Step 5. For each subject (including the outliers excluded from the regression analyses), compute an age-adjusted Z score: Z = (Y - Y)/R.

Step 6. Compute the percentiles for Z, using the methodology described in section 1, obtaining Z(P) for P = 1,.\.\.\, 99. (We have explicitly described the algorithm for the upper percentiles. The lower percentiles are obtained in the same manner, but using the absolute value of the negative residuals in step 3).

Step 7. To obtain percentiles for Y as a function of age, one computes Y(P) = RZ(P) + Y.

3. Multiple explanatory variables. In practice, one may have a variety of characteristics that may influence the measurement of interest, such as age, gender, weight, height, occupation, and so forth. The methodology for incorporating such variables is easily accomplished, using the basic principles described in section 2. However, in developing the analogous regression equations for Y and R (accounting for factors that influence average values and variability, respectively), we recommend using a stepwise regression approach. Thus, in the regression Equation forY, one first identifies the variable that best predicts Y. After including this variable in the prediction equation, one then identifies which of the remaining variables adds the most information (provides the best prediction of Y) beyond the information already available from the first variable entered. One continues in this way until none of the remaining variables provides a statistically significant improvement in the prediction of Y. This process yields a prediction Equation ofthe form: Y = b_{0} + b_{1} age + b_{2} weight +.\.\.\.

One can obtain an Equation forR in similar fashion and compute Z scores as described previously, ultimately obtaining percentiles for Y. Although the computations become more complicated than in the case of a single explanatory variable, they are easily carried out using stepwise regression algorithms that are standard with most statistical software packages. Once the equations for obtaining percentiles have been developed, one simply enters the selected explanatory variables to obtain the corresponding percentiles.

In some instances, it may be desirable to have percentiles available in tabular or graphic form, rather than (or in addition to) computerized printout of percentiles. Approximate tabulations can be made by defining strata obtained by dividing the explanatory variables into intervals. One may then compute a selected percentile of interest (such as the 95th) for the midpoint of each interval, then tabling these percentiles. Graphic displays may be obtained by retaining one variable (such as age) as a quantitative variable. For each of the strata defined by the remaining explanatory variables, one may graph Y against the single quantitative variable (age), including both data points and the estimated percentile line. Such graphic display is helpful in verifying that the algorithm functioned appropriately.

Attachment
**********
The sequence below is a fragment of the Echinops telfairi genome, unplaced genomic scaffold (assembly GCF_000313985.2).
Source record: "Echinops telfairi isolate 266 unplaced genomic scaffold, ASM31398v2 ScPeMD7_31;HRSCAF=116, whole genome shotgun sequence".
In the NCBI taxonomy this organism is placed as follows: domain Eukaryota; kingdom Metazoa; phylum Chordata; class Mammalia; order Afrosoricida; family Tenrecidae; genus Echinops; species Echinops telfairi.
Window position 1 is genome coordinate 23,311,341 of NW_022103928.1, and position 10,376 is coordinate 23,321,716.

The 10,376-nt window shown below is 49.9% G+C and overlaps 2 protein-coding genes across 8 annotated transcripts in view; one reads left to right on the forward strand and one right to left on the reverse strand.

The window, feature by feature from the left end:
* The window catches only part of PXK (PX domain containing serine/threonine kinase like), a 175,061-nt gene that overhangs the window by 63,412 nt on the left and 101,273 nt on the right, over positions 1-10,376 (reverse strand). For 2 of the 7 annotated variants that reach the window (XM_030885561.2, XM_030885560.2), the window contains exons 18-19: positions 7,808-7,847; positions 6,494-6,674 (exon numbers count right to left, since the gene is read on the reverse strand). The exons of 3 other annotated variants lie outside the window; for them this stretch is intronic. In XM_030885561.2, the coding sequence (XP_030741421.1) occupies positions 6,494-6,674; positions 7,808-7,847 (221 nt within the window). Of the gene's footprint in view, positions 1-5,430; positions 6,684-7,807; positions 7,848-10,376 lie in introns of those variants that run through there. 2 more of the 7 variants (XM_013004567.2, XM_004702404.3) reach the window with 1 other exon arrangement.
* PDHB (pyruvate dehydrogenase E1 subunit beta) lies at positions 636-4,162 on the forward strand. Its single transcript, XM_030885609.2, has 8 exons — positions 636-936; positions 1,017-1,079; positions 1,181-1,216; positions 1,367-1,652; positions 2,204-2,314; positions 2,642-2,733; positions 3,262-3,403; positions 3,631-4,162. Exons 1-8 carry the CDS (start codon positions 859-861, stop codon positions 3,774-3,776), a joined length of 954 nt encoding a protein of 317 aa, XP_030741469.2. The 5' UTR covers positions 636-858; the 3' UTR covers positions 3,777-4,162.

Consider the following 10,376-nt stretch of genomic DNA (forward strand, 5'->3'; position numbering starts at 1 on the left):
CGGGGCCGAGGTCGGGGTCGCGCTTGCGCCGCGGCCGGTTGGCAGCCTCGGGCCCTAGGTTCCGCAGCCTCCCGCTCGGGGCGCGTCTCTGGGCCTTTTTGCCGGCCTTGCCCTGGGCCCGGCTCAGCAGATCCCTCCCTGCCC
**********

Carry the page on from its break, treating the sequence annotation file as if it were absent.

4. Multiple independent variables and multiple dependent variables. One is sometimes confronted with a battery of test results. Recognizing that healthy patients may often have one or two unusual values, one may desire to identify patients with a pattern of values that justifies further medical attention. Building on the analysis described previously, one may evaluate the possibility of unusual patterns by focusing on the Z scores obtained in the study of each dependent variable. Specifically, for each subject in the reference population, one computes the distance between the multivariate array of Z scores from the mean of the Z scores. The statistical measure of distance used is called Mahalanobis' distance (see Appendix), and the computations required are easily performed on most statistical software packages. Letting D represent the distance computed for each subject, one may set percentiles for these D values using the algorithm in section 1.

Example 7. The measurement of nerve conduction has proven to be a useful procedure in detection and characterization of disease of peripheral nerves. Typically, a response is elicited from a muscle or the nerve itself by suprathreshold stimulation of nerve fibers. For the purposes of this discussion, we will confine our interest to one nerve (the tibial nerve) and one attribute (the CMAP). The CMAP provides an approximate measure of the number of motor axons to foot muscles, but its size, shape, and latency may be affected by various functional and structural derangements of motor fibers, events at the neuromuscular junction, or in the muscle itself. Knowing the details of latency, amplitude, and configuration of the evoked potential, and especially how these depart from the normal, provides useful characterizing information important in diagnosis. It should be obvious that the more accurately one can define the normal characteristics of the response in health and correct for variables that affect the CMAP but are not due to disease of the nerve, junction, or muscle itself, the better definition one may gain of derangements of the neuromuscular apparatus itself. The variables that influence tibial CMAP are age, body surface area, and glycosylated hemoglobin. This knowledge of the variables that influence tibial CMAP came from a study of more than 300 healthy subjects selected at random from the Rochester, MN, population ^{[28]}.

Conclusions. Increasingly, it is possible to measure neurologic characteristics accurately and reproducibly. If this can be done, it may be desirable to prospectively evaluate, using the same measures, a randomly chosen cohort representative of the population. From this cohort, one should delete persons who have the dysfunction, abnormality, or disease being studied. It is also valuable to measure the variables that might influence the end-point or characteristic independently of the disease process. With study of a sufficiently large cohort (at least 100 persons, ideally 300 or more), it is possible to use an algorithm so that results specific for age, gender, and other variables might be derived. Use of personal computers should allow the operator to calculate specific percentiles of a characteristic considering a variety of patient variables. More-valid and accurate estimates of percentiles of abnormality allow a better separation of patients by the specific dysfunction or endpoints of interest.

Appendix. We describe the computations for D. Mahalanobis' distance. Additional details may be found in Morrison ^{[10]}. For each subject, we have an array of Z scores. If we let K represent the number of dependent variables, the array of Z scores may be expressed as a vector: Z' = (Z_{1}, Z_{2},.\.\.\, Z_{K}). The variance and covariance of the individual terms of the Z vector are represented by a matrix denoted by S. Using matrix notation,

- Copyright 1995 by Modern Medicine Publications, Inc., a subsidiary of Edgell Communications, Inc.